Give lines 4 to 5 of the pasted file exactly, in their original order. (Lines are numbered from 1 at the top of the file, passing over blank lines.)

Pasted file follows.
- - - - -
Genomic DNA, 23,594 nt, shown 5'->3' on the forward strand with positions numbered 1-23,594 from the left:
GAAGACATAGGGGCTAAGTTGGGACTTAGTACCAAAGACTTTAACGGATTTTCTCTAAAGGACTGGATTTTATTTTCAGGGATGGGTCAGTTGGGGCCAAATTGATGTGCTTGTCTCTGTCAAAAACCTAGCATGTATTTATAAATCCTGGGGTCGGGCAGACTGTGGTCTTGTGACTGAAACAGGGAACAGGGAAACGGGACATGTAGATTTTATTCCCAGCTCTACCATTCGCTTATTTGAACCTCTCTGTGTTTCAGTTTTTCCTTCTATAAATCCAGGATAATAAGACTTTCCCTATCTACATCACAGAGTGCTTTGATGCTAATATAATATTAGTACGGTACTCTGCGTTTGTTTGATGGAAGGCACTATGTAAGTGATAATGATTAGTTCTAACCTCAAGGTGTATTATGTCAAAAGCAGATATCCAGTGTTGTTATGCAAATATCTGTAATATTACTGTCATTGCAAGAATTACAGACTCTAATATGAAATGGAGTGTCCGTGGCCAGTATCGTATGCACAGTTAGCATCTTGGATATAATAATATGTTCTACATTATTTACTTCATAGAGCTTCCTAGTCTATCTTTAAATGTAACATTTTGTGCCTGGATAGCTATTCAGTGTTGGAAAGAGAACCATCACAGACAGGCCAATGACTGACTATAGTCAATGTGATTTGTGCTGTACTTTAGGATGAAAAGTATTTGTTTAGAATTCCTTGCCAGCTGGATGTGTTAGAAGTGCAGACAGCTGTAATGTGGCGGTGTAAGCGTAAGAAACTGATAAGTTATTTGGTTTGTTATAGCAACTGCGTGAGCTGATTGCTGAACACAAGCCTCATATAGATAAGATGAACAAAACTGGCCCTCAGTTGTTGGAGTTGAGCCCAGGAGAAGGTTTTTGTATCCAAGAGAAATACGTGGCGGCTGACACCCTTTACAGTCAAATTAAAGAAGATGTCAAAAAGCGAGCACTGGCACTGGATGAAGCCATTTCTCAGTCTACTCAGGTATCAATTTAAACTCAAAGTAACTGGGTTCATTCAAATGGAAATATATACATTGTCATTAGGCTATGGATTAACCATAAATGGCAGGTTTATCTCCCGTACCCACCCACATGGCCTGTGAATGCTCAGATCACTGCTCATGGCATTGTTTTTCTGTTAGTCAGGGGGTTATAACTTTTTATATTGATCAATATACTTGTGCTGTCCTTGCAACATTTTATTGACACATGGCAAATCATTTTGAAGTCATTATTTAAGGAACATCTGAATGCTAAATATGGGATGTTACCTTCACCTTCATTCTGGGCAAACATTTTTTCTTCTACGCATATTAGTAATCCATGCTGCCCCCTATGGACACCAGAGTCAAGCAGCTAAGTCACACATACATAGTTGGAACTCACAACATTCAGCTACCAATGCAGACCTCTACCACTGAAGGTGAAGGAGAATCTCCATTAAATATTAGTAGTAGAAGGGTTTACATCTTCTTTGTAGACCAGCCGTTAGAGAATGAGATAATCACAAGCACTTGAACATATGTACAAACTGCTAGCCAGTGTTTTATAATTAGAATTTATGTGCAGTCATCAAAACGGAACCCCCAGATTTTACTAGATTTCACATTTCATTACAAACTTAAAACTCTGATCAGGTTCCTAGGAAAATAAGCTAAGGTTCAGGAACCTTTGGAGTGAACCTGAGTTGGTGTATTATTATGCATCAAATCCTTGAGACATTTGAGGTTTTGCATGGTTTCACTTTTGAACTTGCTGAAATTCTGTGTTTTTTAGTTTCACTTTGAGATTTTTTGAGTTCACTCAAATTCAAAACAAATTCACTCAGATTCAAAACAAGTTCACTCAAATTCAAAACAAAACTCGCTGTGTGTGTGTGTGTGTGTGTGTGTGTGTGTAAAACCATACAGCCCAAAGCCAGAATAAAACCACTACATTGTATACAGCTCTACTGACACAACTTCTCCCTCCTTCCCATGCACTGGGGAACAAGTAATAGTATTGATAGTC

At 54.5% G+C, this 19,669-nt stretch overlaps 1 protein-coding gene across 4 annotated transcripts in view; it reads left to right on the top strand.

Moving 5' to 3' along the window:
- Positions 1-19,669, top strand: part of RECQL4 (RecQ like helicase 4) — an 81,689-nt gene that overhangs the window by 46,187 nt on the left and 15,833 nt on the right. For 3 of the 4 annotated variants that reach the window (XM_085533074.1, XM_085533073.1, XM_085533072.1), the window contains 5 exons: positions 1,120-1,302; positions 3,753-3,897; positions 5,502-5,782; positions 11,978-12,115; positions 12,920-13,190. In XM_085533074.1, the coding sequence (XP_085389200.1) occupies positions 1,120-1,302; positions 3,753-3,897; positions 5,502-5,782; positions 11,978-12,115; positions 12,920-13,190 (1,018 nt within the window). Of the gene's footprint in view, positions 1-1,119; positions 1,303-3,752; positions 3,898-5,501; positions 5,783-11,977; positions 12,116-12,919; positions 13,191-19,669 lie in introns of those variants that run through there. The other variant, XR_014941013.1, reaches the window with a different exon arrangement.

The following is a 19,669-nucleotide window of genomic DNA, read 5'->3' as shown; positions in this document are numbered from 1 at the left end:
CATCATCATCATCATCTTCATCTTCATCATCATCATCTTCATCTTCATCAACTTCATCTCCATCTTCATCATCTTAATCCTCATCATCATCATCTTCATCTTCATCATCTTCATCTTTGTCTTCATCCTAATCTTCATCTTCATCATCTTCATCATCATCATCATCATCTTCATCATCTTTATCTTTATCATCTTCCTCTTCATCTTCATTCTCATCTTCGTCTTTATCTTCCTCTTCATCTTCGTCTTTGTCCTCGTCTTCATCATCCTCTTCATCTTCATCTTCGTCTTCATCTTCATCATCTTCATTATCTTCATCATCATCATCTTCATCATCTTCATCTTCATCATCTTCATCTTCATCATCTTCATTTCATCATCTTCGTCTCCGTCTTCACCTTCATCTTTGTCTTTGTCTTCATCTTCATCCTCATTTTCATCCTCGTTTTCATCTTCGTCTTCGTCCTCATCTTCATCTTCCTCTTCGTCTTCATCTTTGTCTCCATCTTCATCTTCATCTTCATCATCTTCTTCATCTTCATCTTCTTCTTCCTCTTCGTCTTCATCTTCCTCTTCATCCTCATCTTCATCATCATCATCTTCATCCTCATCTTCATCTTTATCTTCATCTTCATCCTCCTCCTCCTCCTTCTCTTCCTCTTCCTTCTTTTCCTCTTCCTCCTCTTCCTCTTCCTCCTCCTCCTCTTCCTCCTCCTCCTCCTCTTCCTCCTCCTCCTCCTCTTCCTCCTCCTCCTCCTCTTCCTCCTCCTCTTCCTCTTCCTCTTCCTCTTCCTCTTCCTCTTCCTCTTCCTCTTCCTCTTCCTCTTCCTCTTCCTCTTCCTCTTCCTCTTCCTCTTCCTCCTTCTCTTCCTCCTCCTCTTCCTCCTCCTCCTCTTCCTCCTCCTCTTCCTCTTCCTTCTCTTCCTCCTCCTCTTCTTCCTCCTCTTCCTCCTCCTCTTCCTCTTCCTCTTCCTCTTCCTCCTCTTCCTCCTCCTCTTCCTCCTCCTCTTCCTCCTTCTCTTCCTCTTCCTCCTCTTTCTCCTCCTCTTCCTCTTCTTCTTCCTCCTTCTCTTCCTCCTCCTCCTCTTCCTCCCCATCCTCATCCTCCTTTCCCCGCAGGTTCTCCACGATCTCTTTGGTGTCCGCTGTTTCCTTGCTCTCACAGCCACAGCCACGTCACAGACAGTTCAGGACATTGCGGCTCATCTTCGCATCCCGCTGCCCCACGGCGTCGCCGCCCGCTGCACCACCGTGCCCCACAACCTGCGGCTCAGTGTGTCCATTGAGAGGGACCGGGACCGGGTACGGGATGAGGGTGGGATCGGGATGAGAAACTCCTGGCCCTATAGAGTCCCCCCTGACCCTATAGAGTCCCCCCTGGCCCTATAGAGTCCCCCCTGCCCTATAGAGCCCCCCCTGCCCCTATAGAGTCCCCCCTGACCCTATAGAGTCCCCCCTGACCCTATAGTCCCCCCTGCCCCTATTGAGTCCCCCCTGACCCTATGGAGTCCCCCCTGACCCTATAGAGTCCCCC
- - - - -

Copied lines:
Moving 5' to 3' along the window:
- Positions 1-19,669, top strand: part of RECQL4 (RecQ like helicase 4) — an 81,689-nt gene that overhangs the window by 46,187 nt on the left and 15,833 nt on the right. For 3 of the 4 annotated variants that reach the window (XM_085533074.1, XM_085533073.1, XM_085533072.1), the window contains 5 exons: positions 1,120-1,302; positions 3,753-3,897; positions 5,502-5,782; positions 11,978-12,115; positions 12,920-13,190. In XM_085533074.1, the coding sequence (XP_085389200.1) occupies positions 1,120-1,302; positions 3,753-3,897; positions 5,502-5,782; positions 11,978-12,115; positions 12,920-13,190 (1,018 nt within the window). Of the gene's footprint in view, positions 1-1,119; positions 1,303-3,752; positions 3,898-5,501; positions 5,783-11,977; positions 12,116-12,919; positions 13,191-19,669 lie in introns of those variants that run through there. The other variant, XR_014941013.1, reaches the window with a different exon arrangement.